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Published by EH.NET (July 2004)

Thomas E. Hall, The Rotten Fruits of Economic Controls and the Rise from the Ashes, 1965-1989. Lanham, MD: University Press of America, 2003. xvi + 241 pp. $70 (hardcover), ISBN: 0-7618-2680-7; $39 (paperback), ISBN: 0-7618-2681-5.

Reviewed for EH.NET by J. Peter Ferderer, Department of Economics, Macalester College.

What caused the United States economy to be so unstable between 1965 and 1982 and why did it stabilize after 1982? For Thomas E. Hall, Professor of Economics at Miami University, the answer is clear: “an unprecedented number of policy errors” (p. 1) caused the pre-1983 instability. Once policy became more enlightened — i.e., relied more on market forces and embraced monetarist principles — inflation was wrung out of the system, the economy stabilized and the stage was set for the “greatest supply-side economic expansion since the 1920s” (p. 237).

At its core, The Rotten Fruits is about “the evolution of macroeconomic thinking, and how people learn (albeit slowly) from past mistakes” (p. 16). This is an important story and Hall does an excellent job telling it.

At the macro level, the biggest mistake was the belief — promulgated by Robert Solow, Paul Samuelson and others — that the Phillips curve represented a stable and exploitable trade-off between unemployment and inflation. Armed with Gordon’s (2000) potential GDP series (and 20-20 hindsight), Hall shows that the Fed’s attempts to exploit the Phillips curve were often mistimed and created a wage-price spiral that proved costly (i.e., the deep 1982-83 recession) to tame.

According to Hall, other macro mistakes were committed. The Bretton Woods system of fixed exchange rates led to balance of payments crises because it did not embrace “the reality of the marketplace” and “was ultimately a costly experiment whose burial created the opportunity for a new era of free trade and growth” (p. 56). Moreover, the “credit view mind-set” (p. 62) embraced by Arthur Burns and William Miller (Fed Chairmen from 1971 to 1979) caused them to overlook that: a) inflation was largely a monetary phenomenon, b) lower interest rates in the short run can lead to higher rates in the long run as expected inflation rises, and c) interest rate targeting makes monetary policy procyclical. As a result, the low interest rate policy begun under Burns blew up in Miller’s face in the late 1970s.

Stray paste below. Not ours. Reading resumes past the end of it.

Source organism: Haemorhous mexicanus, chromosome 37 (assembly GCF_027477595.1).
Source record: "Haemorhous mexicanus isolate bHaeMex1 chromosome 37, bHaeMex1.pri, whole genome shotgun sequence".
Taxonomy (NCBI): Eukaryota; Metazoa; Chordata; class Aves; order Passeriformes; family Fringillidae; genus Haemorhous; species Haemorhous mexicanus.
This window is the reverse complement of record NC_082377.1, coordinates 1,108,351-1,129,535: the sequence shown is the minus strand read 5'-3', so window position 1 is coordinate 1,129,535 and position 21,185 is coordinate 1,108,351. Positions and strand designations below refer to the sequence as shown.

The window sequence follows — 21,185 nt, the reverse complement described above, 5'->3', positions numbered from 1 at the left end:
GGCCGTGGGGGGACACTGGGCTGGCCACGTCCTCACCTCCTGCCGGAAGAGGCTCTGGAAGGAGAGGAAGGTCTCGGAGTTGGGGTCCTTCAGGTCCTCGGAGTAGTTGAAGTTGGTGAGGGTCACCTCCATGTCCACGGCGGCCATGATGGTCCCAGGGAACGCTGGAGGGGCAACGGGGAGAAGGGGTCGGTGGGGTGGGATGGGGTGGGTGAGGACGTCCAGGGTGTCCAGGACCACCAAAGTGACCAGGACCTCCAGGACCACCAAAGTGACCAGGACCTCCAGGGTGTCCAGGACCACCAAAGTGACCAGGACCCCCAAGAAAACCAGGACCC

However, macro mistakes alone cannot explain the instability of the 1970s and one of the true achievements of The Rotten Fruits is to show how the interaction between these macro errors and an array of regulatory mistakes is an essential part of the story.

The Glass-Steagall Act of 1933 is a case in point. It was motivated by the belief — now widely discredited — that competition between banks for deposits caused the banking crises of 1930-33. As a consequence, Regulation Q established maximum interest rates banks could pay on deposits. This did not create a problem as long as market rates remained low. However, when failed attempts to exploit the Phillips curve caused inflation to ratchet up beginning in the mid-1960s market rates rose above the Q ceilings, causing widespread disintermediation out of banks and thrifts. Consequently, home building collapsed and the business cycle became more volatile.

An area where the interaction between macro and micro mistakes proved particularly combustible was the energy market. Quotas on imported oil in the 1950s and 1960s made the U.S. dependent on foreign producers (the “drain America first” policy, p. 120) and caused exporters (i.e., Venesuela) to retaliate by forming OPEC. In turn, OPEC’s ability to form a cartel was strengthened between 1970 and 1973 as: a) price controls encouraged (discouraged) domestic consumption (production), b) a monetary-driven boom caused excess capacity in oil production to dry up, and c) dollar depreciation lowered the real value of OPEC’s oil revenues. Thus the energy crises of the 1970s “largely resulted from misguided policies carried out in the United States” (p. 128).